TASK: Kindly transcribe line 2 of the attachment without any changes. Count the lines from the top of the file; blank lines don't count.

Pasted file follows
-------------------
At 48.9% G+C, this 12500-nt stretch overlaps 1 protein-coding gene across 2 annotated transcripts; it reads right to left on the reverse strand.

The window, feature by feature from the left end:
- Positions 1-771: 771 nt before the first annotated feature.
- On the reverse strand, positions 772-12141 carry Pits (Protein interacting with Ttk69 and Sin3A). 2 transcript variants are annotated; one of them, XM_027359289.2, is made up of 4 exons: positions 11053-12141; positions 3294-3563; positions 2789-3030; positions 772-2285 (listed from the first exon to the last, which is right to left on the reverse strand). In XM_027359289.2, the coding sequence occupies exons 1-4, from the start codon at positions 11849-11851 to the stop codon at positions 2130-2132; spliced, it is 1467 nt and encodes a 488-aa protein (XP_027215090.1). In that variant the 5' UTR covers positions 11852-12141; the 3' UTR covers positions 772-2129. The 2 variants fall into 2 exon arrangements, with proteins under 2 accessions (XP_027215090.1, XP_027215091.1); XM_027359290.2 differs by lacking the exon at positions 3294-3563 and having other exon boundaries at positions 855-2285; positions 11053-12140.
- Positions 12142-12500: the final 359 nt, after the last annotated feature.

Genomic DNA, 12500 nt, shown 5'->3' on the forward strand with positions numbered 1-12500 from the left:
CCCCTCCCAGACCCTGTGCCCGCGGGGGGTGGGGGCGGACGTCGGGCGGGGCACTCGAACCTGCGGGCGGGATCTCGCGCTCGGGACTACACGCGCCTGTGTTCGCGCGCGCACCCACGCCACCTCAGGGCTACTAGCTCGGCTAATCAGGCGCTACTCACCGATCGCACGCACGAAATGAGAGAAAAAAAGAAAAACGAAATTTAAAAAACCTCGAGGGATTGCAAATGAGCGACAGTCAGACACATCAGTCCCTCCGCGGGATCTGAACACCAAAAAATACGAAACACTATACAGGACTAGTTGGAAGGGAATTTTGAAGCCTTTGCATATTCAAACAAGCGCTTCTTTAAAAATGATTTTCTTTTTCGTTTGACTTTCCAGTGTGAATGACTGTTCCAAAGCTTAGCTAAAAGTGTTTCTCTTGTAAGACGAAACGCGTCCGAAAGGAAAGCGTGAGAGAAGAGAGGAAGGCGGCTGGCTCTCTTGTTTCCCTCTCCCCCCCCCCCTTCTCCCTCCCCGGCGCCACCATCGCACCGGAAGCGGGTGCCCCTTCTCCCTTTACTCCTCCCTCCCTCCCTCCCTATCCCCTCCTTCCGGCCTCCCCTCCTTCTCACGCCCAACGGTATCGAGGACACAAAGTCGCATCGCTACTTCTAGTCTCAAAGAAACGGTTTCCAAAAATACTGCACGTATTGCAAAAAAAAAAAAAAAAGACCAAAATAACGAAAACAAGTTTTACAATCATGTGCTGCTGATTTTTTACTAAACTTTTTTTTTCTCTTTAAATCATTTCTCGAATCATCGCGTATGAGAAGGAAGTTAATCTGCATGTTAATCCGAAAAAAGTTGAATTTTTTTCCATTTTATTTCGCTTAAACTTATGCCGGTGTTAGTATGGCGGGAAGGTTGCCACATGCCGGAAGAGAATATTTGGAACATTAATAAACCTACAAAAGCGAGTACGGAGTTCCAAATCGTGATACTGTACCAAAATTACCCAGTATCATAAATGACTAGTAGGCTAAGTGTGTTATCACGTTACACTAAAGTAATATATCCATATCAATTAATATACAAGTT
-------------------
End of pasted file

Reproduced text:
The window, feature by feature from the left end: